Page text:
For the past two weeks I have been obsessed by the story which is every parent’s worst nightmare – little April Jones who is only five years old and who was seen getting into a jeep with a man last Monday evening and hasn’t been seen since. It reminds us all of the dreaded ‘stranger danger’ which we were all warned against as we grew up. But of course, the horrid truth is that it is often those known to us who can cause the most danger and it is likely that this is also the case with April Jones. The man stood accused of her abduction and murder is a local family man who attended the same parent’s evening as April’s mum and dad on the night she disappeared.
My friend, whose little boy has just turned two, recently told me she had received a visit from her health visitor who questioned her about child safety in and out of the home and asked how she was teaching her little boy to be aware of potentially dangerous situations. I’m not sure where I sit on the merits of educating children on stranger danger. In any case, Maggie is much too young to understand this. It is difficult enough to get her to look out for cars as she crosses the road. Even worse, it is unlikely that she would pay any heed to me. She is such a sociable little bunny and absolutely craves strangers’ attention. On the train to Scotland for Conor and Katie’s wedding she wandered up and down the carriages saying ‘Hey-yo’ to every single person who dared to look at her (and even those who didn’t). On the tube and on the bus her conversation-with-strangers skills have reduced the most uptight businessman to a cheery disposition. Even when she was a baby she would get really bored looking at and playing with me, but her face would light with animation when the postman arrived at the door with a parcel, or when a stranger arrived to attempt to sell us all sorts of crap. At the laundrette the other day she had a full-scale conversation with an old man who waited on his clothes drying, which mostly consisted of her saying ‘Hey-yo’ over and over again, a bit of jibber-jabber in the middle (which he seemed to understand perfectly) and finally ‘bye-bye’ as we left.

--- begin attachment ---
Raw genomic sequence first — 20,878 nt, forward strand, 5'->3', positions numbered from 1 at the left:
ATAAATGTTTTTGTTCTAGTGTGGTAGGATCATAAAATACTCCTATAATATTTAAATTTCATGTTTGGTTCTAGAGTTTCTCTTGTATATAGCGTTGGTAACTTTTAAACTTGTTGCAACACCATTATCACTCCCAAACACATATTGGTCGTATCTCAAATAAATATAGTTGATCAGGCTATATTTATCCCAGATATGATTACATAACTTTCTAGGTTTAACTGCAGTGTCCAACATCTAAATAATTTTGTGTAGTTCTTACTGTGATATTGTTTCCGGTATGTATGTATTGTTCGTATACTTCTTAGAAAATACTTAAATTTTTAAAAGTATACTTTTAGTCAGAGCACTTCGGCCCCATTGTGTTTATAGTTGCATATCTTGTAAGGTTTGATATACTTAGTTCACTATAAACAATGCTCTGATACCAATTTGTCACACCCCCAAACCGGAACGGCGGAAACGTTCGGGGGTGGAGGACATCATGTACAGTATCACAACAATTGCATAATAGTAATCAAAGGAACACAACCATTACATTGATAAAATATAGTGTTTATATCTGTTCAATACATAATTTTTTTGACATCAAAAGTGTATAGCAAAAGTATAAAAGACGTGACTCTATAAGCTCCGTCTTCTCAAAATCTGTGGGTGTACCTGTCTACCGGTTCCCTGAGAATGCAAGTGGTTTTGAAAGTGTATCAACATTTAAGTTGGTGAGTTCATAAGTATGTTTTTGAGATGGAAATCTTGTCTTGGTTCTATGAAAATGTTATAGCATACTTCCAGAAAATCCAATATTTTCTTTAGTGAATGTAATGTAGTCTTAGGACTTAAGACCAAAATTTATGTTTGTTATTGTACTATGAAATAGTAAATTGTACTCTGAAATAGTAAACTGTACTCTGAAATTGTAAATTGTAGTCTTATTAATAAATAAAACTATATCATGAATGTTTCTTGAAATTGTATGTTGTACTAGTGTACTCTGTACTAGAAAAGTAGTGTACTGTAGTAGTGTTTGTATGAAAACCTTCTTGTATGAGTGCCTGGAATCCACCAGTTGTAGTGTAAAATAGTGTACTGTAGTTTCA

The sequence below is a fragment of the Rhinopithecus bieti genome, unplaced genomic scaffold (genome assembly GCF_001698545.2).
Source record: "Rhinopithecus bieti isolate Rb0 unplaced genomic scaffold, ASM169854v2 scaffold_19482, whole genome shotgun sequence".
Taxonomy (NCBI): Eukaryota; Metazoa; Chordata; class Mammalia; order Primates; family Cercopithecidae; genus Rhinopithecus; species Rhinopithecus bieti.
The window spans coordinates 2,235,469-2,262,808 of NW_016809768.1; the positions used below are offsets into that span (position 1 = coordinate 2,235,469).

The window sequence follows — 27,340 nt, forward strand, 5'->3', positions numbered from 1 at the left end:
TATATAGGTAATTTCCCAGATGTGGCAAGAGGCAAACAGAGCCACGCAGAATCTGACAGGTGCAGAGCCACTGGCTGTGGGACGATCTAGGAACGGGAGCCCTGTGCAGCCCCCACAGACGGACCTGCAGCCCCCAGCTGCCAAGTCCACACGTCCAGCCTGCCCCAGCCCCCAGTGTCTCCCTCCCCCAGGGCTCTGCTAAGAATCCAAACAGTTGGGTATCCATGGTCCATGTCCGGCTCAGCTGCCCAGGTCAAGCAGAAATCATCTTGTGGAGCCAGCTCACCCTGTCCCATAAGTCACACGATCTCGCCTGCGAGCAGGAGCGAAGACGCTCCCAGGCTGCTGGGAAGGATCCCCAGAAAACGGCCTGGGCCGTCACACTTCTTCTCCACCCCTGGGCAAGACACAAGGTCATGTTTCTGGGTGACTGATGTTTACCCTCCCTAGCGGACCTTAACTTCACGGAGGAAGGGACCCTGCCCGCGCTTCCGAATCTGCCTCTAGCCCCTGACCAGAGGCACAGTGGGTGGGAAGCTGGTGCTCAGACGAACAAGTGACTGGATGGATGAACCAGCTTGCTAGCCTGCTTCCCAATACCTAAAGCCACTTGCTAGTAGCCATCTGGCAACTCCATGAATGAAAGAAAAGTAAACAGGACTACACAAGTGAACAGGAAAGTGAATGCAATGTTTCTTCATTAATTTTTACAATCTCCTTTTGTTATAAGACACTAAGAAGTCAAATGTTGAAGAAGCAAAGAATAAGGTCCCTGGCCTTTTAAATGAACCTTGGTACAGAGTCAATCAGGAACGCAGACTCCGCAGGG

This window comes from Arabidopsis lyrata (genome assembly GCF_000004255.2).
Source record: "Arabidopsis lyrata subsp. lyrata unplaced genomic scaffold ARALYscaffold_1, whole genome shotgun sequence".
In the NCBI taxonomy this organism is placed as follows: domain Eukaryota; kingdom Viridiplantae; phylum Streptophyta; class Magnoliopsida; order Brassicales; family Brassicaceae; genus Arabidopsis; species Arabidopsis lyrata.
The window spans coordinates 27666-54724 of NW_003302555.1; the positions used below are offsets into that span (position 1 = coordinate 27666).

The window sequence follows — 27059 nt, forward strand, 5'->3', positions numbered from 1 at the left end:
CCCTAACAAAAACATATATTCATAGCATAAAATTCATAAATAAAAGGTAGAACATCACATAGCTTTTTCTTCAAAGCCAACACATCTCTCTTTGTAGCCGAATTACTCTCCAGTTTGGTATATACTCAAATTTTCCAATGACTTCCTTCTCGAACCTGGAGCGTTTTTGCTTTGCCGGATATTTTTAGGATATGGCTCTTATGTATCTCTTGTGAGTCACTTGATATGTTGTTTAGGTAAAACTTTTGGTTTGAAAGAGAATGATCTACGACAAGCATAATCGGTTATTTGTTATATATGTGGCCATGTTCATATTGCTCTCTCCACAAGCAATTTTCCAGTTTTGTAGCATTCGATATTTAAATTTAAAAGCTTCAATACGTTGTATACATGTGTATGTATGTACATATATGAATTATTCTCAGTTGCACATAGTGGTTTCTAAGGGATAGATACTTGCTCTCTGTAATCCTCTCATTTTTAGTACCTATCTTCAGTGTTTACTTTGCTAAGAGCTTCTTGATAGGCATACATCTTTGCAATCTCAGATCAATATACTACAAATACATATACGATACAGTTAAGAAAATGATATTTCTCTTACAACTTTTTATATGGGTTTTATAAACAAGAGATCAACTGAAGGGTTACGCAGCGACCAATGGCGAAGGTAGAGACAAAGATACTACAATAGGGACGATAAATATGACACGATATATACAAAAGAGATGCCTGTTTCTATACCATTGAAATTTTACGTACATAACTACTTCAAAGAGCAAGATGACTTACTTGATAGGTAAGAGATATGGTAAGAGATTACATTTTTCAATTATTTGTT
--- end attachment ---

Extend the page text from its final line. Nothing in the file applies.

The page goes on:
To teach our children that every stranger is a potential threat is surely not right. To teach them to ignore or turn away from strangers when they speak to you; to scream and run away when they offer you to help you if you fall down seems downright rude if you ask me. The truth of child-abuse cases teaches us that we should in fact be more wary of those who aren’t strangers, but instead friends and family members and indeed people in the spotlight who on the face of it are charming, funny and ‘safe’. But teaching our children to be wary of those people closest to them? This is just too downright sad and dreadful to contemplate.
The best way of teaching your child to be safe is if you are with them when they are learning the lesson. If they can feel safe with you, then they can explore and test the boundaries of ‘safety’, knowing that you’ve got their back in case they wander too far out of their comfort zone. This is much easier of course when your babies are younger. Maggie’s adorable little ‘bag o’tuff’ is a present from her Nanny and is a cleverly disguised set of reins! She insists we put the bag on Maggie whenever we are out and about in case she wanders off. I have a thing against reins, but I know she has a point and there are some cute options now which make you feel less like you have a dog on a lead. When she outgrows reins she will have to know to stop and wait for traffic, to look out for potential danger and to never, ever get into someone else’s car but for now she isn’t let out of my sight.
>Maggie wearing her Littlelife toddler rucksack which is available in a variety of designs.
Goldbug’s Harness Buddy is a cleverly disguised harness which is as cute as your favourite teddy. It is available in a variety of animals, each with a 3 foot tail for parents to hang on to.
We wait for years to have our family, and we would do anything to protect them from harm. The reality we all live in unfortunately means being wary of certain situations and being more on our guard than we would like to be. Reins, curfews, safety gates – they are all a necessary part of keeping our family safe. But we can’t stop the evil people in our society infiltrating our happy little worlds and that is the scariest thought.
God bless little April Jones and her family.